In Praise of Love

S M Chen
6 min readMar 6, 2023

One of the acknowledged great novels of the 19th (or perhaps any) century is “Les Miserables,” a massive (over 1400 pages) epic historical work published in 1863 by French novelist Victor Hugo. It is widely considered his masterwork.

I was privileged to view (again) the 1980 musical “Les Miserables,” based on the novel, recently on a PBS TV channel.

The musical is one that always speaks to me in a special way.

Maya Angelou (1928–2014) American poet, once observed: “Life is not measured how many breaths we take, but by the moments that take our breath away.”

I find the musical “Les Miserables” breathtaking. It is that stunning.

Hugo’s protagonist Jean Valjean is, to my mind, a human stand-in for Jesus, albeit one not without sin.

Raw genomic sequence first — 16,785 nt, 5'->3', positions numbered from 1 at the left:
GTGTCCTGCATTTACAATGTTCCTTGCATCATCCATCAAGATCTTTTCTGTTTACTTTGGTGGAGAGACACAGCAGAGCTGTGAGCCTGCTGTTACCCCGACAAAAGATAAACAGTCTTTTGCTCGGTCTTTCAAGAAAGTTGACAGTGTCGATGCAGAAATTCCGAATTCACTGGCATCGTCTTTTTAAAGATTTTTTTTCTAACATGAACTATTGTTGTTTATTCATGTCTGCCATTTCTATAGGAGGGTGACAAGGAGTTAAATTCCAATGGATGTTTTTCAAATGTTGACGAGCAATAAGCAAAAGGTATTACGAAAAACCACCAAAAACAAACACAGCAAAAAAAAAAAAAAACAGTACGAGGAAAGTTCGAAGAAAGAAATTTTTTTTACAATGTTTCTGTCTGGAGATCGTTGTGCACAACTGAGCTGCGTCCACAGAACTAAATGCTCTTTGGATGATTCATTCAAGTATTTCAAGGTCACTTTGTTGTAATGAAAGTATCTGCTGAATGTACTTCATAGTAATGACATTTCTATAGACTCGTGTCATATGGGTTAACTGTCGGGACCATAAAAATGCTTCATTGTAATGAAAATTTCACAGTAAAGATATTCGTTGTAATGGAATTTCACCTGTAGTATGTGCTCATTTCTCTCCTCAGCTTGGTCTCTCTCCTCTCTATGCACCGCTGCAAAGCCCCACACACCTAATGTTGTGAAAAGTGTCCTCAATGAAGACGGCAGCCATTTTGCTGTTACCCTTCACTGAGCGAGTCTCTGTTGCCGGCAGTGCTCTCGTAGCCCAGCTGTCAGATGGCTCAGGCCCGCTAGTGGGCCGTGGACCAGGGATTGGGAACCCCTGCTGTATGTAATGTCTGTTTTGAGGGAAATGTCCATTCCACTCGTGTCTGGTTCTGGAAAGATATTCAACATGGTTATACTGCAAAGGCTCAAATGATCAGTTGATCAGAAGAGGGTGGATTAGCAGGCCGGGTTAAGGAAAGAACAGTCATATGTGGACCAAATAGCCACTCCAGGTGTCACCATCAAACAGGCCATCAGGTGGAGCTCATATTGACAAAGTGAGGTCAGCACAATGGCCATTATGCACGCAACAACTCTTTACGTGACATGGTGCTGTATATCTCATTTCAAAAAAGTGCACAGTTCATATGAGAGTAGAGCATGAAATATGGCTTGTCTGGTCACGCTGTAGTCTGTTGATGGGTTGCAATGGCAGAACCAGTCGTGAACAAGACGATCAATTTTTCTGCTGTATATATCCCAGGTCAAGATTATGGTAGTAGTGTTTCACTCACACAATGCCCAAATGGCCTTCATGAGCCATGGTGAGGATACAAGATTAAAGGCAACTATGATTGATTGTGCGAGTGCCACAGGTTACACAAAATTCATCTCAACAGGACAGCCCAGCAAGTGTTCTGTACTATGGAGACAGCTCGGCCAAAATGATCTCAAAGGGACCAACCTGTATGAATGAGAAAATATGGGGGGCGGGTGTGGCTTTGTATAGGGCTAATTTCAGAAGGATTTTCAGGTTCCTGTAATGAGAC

No one in the history of Earth has succeeded in living a sinless life other than one man.

And it took a sui generis man, a hybrid god-man — Jesus — to accomplish that.

I will make some comments below, which I do not consider spoiler alerts. Hugo’s seminal work is in the public domain, and, if you have not read it by now, you may never.

But that doesn’t mean you cannot be familiar with the story.